We’re all dealing with big fears and challenges right now, whether we’re on the front lines or doing our part at home. It is stressful. Our relationships and support systems are disrupted.

Our research at the Nurture Science Program has shown that when we don’t connect with others, our brains can’t develop optimally, or function well. That makes us more likely to have conflict, behavioral problems, and anxiety and depression.

But there are things we can do to establish and maintain emotional connection during this difficult time. Over the next few weeks, we will share stories, tips, and exercises to strengthen emotional connection so you can calm your bodies and minds.

The Nurture Science Program at Columbia University Medical Center is a unique research program rooted in a new, evidence-based understanding of the critical role emotional connection plays in healthy child development.

Our multidisciplinary team is committed to rigorous research, and continues to develop and test nurture-based therapies that support emotional connection to help children and families address, and even avoid, emotional, behavioral, and developmental challenges.


Emotional connection and autonomic
co-regulation drive behavior and development.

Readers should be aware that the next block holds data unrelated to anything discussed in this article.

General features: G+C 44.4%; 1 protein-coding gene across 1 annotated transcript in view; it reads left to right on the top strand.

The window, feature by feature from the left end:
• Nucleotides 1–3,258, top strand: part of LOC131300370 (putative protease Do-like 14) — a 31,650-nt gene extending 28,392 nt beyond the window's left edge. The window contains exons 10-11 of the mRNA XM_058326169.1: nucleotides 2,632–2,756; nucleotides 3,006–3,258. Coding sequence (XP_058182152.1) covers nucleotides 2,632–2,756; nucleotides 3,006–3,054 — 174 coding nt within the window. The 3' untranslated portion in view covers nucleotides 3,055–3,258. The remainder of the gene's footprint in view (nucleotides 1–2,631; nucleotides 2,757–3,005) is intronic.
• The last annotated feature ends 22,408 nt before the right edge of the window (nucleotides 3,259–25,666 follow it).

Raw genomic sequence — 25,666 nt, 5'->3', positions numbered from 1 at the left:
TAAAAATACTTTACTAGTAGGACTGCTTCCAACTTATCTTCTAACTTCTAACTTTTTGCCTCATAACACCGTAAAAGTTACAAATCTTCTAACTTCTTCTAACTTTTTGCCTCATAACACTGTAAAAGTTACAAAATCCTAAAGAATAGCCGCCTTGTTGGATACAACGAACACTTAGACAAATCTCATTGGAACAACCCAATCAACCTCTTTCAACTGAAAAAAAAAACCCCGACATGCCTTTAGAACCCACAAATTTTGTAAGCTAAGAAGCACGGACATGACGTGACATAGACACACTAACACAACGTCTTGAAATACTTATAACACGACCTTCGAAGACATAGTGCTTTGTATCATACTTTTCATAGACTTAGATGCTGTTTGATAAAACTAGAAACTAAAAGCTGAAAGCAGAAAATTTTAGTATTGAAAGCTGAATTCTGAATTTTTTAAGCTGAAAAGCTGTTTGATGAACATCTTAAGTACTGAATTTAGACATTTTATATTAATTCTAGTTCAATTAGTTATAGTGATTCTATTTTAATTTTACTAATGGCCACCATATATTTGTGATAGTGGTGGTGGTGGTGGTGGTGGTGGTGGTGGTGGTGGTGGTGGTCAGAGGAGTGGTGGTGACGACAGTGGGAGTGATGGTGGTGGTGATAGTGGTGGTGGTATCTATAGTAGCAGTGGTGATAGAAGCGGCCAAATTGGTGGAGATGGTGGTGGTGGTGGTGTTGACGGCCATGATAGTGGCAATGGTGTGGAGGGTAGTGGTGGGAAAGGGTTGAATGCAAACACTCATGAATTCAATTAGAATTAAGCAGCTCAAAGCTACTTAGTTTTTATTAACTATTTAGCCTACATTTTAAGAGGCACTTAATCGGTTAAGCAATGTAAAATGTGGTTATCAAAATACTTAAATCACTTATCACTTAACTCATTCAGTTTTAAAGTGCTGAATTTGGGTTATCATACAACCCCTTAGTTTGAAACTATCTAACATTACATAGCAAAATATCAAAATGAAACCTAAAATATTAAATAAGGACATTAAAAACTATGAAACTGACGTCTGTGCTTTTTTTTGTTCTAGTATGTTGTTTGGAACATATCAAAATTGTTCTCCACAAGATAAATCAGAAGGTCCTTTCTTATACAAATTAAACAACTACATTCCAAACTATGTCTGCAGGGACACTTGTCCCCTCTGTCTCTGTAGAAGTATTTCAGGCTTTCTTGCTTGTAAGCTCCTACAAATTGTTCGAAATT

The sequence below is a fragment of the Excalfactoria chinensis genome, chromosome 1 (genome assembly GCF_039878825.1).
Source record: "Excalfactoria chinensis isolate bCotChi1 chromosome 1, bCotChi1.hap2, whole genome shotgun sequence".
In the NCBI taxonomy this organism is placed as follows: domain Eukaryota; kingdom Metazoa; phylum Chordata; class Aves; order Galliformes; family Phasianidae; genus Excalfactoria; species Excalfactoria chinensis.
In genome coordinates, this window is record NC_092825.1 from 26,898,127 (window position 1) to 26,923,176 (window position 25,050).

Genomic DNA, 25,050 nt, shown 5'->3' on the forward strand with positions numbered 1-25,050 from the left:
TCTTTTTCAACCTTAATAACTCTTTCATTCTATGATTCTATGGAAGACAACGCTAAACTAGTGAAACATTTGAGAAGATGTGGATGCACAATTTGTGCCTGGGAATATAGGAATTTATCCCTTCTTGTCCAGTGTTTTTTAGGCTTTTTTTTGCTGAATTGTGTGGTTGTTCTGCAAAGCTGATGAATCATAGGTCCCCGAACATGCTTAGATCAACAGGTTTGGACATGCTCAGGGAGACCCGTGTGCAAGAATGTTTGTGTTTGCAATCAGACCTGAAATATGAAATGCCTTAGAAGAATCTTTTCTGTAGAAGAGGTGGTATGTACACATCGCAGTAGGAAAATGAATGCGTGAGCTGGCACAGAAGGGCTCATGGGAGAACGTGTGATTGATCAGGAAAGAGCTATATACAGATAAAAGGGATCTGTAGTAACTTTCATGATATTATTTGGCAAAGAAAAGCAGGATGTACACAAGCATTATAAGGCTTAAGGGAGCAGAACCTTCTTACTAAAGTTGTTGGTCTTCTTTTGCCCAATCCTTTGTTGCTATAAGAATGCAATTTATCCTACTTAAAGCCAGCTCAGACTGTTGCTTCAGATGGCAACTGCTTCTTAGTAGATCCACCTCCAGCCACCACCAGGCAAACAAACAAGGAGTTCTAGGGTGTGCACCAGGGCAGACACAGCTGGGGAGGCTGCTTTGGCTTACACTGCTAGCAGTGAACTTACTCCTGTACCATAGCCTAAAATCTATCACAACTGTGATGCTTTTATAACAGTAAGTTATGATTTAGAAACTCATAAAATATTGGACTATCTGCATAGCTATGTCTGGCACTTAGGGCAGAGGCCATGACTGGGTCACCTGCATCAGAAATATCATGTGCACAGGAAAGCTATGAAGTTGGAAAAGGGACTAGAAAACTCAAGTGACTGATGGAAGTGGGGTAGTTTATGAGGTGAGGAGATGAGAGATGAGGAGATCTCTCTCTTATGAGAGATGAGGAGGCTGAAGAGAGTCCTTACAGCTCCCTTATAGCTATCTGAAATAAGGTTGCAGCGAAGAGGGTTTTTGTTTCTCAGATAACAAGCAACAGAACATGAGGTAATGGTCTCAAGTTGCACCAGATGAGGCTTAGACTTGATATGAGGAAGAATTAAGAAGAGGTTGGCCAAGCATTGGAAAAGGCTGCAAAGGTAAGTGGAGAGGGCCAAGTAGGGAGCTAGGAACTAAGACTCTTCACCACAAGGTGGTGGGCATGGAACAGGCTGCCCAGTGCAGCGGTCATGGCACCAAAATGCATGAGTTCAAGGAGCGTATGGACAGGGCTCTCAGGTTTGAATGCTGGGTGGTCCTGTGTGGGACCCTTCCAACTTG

The power of nurture is evident from molecular biology to clinical research.


Translating research findings to evidence-based care can help children and families everywhere.

What We Hope to Achieve

Millions of children suffer from emotional, behavioral, and developmental disorders that can be addressed or prevented. Current treatment strategies often are not effective. The Nurture Science Program’s work can help children and their families.

Over the past 10 years, the Nurture Science Program has amassed considerable evidence to support interventions that advance the child-family emotional connection that is critical to healthy child development. Imagine the possibilities when all children and families have this kind of support.

Connecting Emotionally Despite COVID: Singing

Some ways of emotionally connecting require touch, but others don’t, like singing. Here are some simple ways you can connect with each other in this time of crisis, whether you’re on the front lines, confined at home together, or a video call away.


Emotional Connection During Crisis

We’re all dealing with big fears and challenges right now, and maintaining emotional connection is more important than ever. When we don’t connect with others, our brains can’t develop optimally, or function well. One-on-one time can help: here’s how.


2020 Vision: A Milestone Year

In 2020, the Nurture Science Program will reach milestones in research on Family Nurture Intervention in the NICU, Family Nurture Intervention for preschool families, and studies on the use of WECS and WECS+.


Family Nurture Intervention for Preschool-Aged Children

The Columbia Nurture Science Program has been studying Family Nurture Intervention with preschool families to understand how supporting emotional connection can help address emotional and behavioral problems. Follow up assessments and data analysis are ongoing, but there has already been positive feedback from parents and Head Start staff.